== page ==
Customization meets off-the-shelf unitsIn addition to selecting off-the-shelf components offered by Harman and its subsidiaries, EMP designers were also able to call upon the JBL Custom Shop, which developed customized systems to fit the specific requirements of certain exhibits. The Milestones area, for example, presents an A-V history of modern music. The JBL Custom Shop, under direction from Jaffe Holden Scarbrough, the project’s acoustics and noise control consultants, designed a number of long, rectangular boxes, open at the bottom. These devices contain the sound to an area where visitors are looking at the relevant exhibits. The playback dispersion falls off rapidly within a couple of feet, allowing the listener to hear the narration and music from that specific area. Each tube houses a JBL LE8T-H 8 inch (203 mm) full-range loudspeaker.
JBL Installation Range and Contractor Control series loudspeakers systems are also featured throughout EMP’s interactive museum areas. The eight personal recording studios located in Sound Lab are outfitted with JBL Professional LSR series monitor loudspeakers as well as JBL Control series speaker systems in other areas. Lexicon MPX-series digital processors provide programmable room acoustics.
Within the ticketing area and entrance lobby, a JBL Custom Shop line-array is installed above each large-format plasma-screen monitor. These units were originally intended to be mounted on the side of each display, but EMP made the aesthetic decision to mount the arrays horizontally. Given the system’s characteristics, it still provides coverage of the immediate area in front of each display.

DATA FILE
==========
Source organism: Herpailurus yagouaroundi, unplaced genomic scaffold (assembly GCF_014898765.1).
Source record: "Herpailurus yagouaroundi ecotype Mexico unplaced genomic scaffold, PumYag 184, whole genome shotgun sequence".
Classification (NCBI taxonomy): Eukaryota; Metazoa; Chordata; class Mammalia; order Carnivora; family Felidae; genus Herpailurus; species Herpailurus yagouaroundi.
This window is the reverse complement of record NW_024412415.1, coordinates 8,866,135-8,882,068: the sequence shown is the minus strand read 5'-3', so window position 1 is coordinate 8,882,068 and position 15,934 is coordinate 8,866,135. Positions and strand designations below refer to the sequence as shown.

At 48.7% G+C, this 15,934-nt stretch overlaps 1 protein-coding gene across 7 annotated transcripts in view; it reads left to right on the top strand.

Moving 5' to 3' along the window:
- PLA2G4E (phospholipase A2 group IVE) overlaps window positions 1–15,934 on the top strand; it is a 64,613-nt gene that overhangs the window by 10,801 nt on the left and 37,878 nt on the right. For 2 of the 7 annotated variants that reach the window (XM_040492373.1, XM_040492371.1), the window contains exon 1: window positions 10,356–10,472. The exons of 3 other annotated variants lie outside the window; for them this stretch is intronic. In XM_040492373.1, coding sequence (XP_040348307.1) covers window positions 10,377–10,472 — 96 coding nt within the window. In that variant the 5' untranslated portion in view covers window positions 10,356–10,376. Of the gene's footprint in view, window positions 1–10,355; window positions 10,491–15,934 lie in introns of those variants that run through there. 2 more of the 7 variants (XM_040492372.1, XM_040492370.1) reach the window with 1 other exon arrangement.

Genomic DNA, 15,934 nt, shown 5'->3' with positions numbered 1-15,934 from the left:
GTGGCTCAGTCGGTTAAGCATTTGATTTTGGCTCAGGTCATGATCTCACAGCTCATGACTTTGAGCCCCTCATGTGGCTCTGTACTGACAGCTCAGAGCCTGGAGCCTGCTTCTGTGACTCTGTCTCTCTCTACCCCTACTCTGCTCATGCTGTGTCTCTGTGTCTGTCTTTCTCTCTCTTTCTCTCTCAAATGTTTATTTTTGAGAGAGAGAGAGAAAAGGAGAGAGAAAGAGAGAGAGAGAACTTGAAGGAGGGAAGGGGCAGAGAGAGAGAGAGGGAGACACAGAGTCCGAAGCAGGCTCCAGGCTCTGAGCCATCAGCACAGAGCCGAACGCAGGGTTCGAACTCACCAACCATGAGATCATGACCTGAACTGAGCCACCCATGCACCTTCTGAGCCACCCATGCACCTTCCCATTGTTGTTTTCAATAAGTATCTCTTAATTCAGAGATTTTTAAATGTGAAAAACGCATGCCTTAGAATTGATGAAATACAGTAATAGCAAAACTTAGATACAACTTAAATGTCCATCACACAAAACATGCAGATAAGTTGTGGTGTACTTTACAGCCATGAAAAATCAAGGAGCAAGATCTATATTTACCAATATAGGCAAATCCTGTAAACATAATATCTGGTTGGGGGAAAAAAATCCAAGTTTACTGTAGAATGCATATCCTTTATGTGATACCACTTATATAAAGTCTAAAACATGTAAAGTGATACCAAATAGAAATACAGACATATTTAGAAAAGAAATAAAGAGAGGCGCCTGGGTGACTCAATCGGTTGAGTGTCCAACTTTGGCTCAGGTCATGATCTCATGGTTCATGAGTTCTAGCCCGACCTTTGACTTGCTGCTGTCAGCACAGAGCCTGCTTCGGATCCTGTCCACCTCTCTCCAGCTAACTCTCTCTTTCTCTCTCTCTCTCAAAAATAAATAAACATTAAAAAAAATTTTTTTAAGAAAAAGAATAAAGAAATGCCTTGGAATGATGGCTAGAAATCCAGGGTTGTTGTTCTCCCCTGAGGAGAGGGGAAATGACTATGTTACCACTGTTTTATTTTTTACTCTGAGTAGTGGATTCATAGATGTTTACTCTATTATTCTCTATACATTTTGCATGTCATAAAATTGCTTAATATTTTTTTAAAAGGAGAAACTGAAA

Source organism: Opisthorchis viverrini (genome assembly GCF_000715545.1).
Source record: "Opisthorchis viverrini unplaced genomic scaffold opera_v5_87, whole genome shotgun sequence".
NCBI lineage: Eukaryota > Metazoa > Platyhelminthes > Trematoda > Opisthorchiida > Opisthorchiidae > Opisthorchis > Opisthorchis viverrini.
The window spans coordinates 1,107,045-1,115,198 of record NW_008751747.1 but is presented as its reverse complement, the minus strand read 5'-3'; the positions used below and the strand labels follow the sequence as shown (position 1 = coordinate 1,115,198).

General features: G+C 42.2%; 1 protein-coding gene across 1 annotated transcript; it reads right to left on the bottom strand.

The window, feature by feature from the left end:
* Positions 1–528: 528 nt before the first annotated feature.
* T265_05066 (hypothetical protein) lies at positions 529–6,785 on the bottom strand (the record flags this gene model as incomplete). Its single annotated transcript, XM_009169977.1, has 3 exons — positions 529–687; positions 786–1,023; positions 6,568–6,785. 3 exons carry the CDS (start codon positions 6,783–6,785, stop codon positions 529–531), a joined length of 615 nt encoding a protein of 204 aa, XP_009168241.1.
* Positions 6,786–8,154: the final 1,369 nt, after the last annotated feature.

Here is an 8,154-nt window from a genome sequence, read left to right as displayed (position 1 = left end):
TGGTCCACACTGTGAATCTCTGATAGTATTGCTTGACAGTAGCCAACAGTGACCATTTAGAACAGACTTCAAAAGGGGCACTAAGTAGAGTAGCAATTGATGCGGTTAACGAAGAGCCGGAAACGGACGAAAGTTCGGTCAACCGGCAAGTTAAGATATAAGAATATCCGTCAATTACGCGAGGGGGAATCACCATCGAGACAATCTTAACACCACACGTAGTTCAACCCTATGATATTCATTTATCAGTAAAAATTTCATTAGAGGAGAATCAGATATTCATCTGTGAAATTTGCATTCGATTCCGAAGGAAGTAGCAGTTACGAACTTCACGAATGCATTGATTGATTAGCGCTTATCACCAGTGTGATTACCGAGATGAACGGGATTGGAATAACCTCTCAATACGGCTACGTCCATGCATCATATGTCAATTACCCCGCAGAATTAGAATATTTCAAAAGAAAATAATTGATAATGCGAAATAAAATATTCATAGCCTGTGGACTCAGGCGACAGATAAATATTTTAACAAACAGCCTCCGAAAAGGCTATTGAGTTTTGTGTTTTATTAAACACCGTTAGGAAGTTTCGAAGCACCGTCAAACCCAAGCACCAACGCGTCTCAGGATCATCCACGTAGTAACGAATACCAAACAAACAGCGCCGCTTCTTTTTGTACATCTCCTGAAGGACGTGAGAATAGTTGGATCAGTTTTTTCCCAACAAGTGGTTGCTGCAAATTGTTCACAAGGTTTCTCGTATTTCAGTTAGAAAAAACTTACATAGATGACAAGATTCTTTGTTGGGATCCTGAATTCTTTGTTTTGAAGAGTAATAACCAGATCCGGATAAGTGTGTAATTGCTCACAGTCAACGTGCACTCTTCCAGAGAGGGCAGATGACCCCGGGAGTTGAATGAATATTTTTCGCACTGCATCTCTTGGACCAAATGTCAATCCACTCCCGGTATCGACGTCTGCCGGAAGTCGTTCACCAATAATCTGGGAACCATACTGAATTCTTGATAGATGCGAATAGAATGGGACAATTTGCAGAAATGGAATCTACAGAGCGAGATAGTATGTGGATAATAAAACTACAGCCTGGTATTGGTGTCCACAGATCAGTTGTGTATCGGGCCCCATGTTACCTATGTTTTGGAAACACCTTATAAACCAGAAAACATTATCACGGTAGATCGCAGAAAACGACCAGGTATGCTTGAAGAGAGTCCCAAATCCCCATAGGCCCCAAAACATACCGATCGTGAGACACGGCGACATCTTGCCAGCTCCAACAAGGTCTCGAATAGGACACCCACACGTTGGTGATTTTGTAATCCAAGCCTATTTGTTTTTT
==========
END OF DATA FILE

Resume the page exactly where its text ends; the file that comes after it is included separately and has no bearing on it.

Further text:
Innovation also touched other areas of the site. The 146 distributed ceiling loudspeakers throughout the facility are high-performance LE8T-H full-range units. The Liquid Lounge and other areas bar used the CSP18, an 8 inch, two-way loudspeaker with a 1 inch (25.4 mm) exit compression driver, for program playback. Further, the interior of the JBL Theater, designed by Gehry, uses a behind-the-screen system of JBL ScreenArray Cinema System units with customized surround-sound loudspeakers derived from JBL Model 8330 loudspeakers hidden behind custom covers.
Robert Fitzsimmons, EMP’s director of technology, said, “Once we had determined what was needed at each exhibit area and the low-level programming required to supply the necessary audio-video systems, our Exhibit Team could design the replay systems. We felt that we did not need to reinvent the wheel when so much of this capability and functionality was already in place and available off-the-shelf from Harman and its various brands.
“Our cable infrastructure is based upon a network control, which provides signal distribution and computer control of technology-driven exhibits. While we are still refining that vision – some functions will be added and enhanced over the coming months – we realized that central storage of sound and video files and high-speed distribution via a number of channels was the only way to go.”
To that end, BSS Soundweb provides computer-controlled DSP on all exhibit and specialty-audio systems. Each of the equipment rooms is interconnected with QSC Rave units using Peak Audio’s CobraNet to provide high-speed delivery of sound to various exhibit areas via 100 Base-T Ethernet using single CAT-5 cable. An estimated 25,000 miles (40,200 km) of cabling is used throughout the complex.